Pathways for the production of unusual fatty acids found primarily in seed oils have likewise been described in microsomes.  Not surprisingly, the endoplasmic reticulum also appears to be instrumental in the formation of the triacylglycerols themselves and the lipid bodies in which they are stored.

 
Fatty acid structure and classification
Over 40 different fatty acids are known to occur in nature.
They all can be represented by the general formula:    CH3 (CH3)n COOH


 .

OILS IN CROPS AND SEEDS

With very few exceptions, all seeds accumulate oils as triacylglycerols; three fatty acid molecules esterified to a glycerol backbone.  A plant stores reserve material in its seeds in order to allow seedling growth of the next generation until photosynthetic capacity can be established.  The three major storage materials are oil, protein and carbohydrate, and almost all seeds contain some of each.  However, their proportions vary greatly.   For example, the amount of oil in different species may range from as little as 1-2% in grasses such as wheat, to as much as 60% of the total dry weight of the castor seed.  With the exception of the jojoba plant, which accumulates wax esters in seeds, plants store oil as triacylglycerol (TAG).

TARGET CROPS:

Seed and grain oils: Corn, soy, coconut, safflower, sunflower, sesame, cottonseed, walnut, peanut, almond, canola, mustard, flax, grape seed, palm.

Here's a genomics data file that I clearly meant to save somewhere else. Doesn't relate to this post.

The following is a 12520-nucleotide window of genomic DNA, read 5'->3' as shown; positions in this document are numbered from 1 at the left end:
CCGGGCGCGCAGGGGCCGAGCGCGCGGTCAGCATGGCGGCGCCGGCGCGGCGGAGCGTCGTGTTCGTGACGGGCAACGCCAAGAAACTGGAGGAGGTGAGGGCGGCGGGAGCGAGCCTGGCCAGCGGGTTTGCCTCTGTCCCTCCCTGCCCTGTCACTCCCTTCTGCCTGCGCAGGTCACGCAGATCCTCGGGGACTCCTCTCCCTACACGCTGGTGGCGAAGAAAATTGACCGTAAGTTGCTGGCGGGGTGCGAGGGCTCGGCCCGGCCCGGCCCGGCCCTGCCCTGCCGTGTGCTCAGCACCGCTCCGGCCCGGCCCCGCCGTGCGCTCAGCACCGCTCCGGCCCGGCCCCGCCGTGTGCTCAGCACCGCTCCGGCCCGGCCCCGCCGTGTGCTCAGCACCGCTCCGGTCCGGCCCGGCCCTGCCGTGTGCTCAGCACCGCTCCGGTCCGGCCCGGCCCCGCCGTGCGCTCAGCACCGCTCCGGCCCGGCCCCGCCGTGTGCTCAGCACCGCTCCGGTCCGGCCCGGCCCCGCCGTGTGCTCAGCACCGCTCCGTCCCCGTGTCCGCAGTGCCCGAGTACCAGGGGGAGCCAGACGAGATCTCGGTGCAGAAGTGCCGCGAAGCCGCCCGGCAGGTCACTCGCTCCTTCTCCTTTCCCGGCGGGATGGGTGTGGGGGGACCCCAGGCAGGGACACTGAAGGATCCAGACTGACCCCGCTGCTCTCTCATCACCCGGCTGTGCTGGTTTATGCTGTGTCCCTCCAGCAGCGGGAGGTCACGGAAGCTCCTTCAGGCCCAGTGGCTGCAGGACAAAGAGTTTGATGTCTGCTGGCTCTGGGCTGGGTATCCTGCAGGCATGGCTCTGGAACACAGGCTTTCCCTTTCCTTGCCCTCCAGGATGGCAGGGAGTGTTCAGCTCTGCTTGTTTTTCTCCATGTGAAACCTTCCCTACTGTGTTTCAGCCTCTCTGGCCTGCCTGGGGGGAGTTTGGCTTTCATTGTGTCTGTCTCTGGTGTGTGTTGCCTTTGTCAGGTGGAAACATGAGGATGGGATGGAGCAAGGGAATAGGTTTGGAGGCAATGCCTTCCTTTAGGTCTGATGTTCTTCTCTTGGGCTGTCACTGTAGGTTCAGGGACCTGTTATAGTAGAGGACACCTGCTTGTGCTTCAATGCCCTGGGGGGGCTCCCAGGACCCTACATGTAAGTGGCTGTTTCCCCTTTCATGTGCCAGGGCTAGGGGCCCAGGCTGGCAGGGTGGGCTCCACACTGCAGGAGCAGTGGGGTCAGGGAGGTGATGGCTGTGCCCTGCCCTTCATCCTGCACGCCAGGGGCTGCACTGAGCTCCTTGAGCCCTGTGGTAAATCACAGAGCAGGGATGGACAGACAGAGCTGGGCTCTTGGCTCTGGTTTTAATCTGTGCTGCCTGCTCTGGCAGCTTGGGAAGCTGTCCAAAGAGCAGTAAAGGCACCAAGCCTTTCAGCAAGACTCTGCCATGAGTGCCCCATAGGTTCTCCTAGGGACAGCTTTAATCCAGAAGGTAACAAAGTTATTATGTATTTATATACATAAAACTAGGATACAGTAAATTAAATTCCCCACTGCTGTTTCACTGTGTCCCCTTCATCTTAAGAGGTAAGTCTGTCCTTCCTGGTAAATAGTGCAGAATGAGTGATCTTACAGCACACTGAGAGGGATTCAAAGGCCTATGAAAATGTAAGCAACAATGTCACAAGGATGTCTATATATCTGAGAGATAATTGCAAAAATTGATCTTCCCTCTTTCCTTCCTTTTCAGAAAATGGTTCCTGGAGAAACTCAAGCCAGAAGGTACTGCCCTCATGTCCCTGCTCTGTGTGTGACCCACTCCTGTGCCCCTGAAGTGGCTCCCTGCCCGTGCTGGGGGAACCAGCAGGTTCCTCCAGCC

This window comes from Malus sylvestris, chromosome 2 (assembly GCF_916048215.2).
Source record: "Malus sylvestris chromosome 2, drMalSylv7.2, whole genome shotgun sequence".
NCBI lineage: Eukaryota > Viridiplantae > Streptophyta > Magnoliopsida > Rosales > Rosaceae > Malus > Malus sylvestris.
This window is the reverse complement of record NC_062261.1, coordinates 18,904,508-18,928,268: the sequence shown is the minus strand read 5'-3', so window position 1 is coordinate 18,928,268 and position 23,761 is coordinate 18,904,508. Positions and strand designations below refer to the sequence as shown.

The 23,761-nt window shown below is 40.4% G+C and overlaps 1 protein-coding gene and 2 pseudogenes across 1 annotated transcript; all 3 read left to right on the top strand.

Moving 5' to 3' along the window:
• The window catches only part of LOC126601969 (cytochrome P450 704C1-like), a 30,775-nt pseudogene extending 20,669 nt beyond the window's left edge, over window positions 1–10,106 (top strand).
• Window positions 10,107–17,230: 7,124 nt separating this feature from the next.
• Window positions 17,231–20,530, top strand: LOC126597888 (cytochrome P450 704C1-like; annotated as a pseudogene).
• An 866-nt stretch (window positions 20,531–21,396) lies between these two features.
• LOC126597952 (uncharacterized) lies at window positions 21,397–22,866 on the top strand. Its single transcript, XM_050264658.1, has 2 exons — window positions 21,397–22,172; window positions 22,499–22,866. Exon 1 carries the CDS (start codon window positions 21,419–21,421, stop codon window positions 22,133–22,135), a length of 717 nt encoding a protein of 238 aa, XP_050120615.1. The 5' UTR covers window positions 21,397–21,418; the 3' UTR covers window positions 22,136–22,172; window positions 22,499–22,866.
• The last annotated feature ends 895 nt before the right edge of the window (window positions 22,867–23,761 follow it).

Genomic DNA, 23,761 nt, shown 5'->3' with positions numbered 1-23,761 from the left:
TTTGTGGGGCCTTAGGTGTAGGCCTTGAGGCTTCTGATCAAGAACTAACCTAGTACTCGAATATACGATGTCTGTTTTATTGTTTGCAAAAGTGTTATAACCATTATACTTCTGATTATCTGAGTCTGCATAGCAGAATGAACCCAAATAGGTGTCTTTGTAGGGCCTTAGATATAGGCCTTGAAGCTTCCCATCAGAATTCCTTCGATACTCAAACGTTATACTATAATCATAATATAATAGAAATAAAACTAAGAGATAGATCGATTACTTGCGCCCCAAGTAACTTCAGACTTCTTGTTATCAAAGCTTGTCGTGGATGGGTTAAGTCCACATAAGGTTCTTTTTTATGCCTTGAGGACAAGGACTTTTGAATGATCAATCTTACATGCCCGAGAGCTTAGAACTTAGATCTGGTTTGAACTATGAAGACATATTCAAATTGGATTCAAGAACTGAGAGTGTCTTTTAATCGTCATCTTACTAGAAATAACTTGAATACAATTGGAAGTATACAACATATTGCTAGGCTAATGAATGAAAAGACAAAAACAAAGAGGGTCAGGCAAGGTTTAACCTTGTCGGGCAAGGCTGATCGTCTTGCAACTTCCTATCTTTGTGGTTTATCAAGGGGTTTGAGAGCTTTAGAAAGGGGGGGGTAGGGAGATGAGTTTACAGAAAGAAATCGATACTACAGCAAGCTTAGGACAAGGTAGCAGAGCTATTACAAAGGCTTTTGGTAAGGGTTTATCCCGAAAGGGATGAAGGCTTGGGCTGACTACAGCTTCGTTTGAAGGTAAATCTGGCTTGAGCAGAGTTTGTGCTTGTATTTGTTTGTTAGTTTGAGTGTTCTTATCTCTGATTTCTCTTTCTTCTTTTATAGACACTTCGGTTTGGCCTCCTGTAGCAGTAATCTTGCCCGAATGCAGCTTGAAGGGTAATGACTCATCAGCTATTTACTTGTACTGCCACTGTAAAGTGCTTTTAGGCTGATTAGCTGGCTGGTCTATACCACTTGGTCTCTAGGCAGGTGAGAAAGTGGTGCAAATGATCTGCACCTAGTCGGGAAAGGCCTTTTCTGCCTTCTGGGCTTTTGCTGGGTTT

Fruit oils: Olive, avocado.

  1. Oil seed crops will yield more with better lipid quantity and quality.
  2. Starch Crops will contain improved lipid content
  3. Agricultural crops will yield a more tasty product with better total digestible nutrients.
  4. Vegetable crops will have a longer shelf life.

 
RECOMMENDED USAGE:
If no other seed treatments containing PUFA are used, then

 FABGROW is recommended @ 10-15 mL/Kg of Seed

 First time : 15 days before flowering till the harvest @ 3-5 mL / L of water in drip / sprinkle / soil drench .  Thereafter two more recommended applications after flowering with a frequency of about a week.

Food containing Polyunsturated Fatty Acids

FOR GROWTH, PRODUCTIVITY AND PERFORMANCE  IN AGRICULTURE  

CONTAINS:

  1. Osmo regulators,
  2. Antioxidants,
  3. Methyl donors,
  4. Amino acids,
  5. Conjugated Linoleic Acid,
  6. 3 omega fatty acids,
  7. Carnitine,
  8. Diiodotyrosine,
  9. Enzymes, Etc.

In Colloidal near-nano size Particles. 

 
MINIMUM GUARANTEE

  1. Crude Fat: 21%
  2. ME: 2100 Kcal/Kg
  3. Crude Protein: 2.9%
  4. Lipase: 0.75 IU/g
  5. Inositol: 0.04%
  6. Betaine: 0.6%

Colloidal PUFA-AG used with Safflowers

FABGROW used for Sunflower Oil

Where         
n = 0 in Acetic acid

n = 1 in Propionic acid

n = 2 in Butyric acid, etc. up to n = 24 (where n is usually an even number).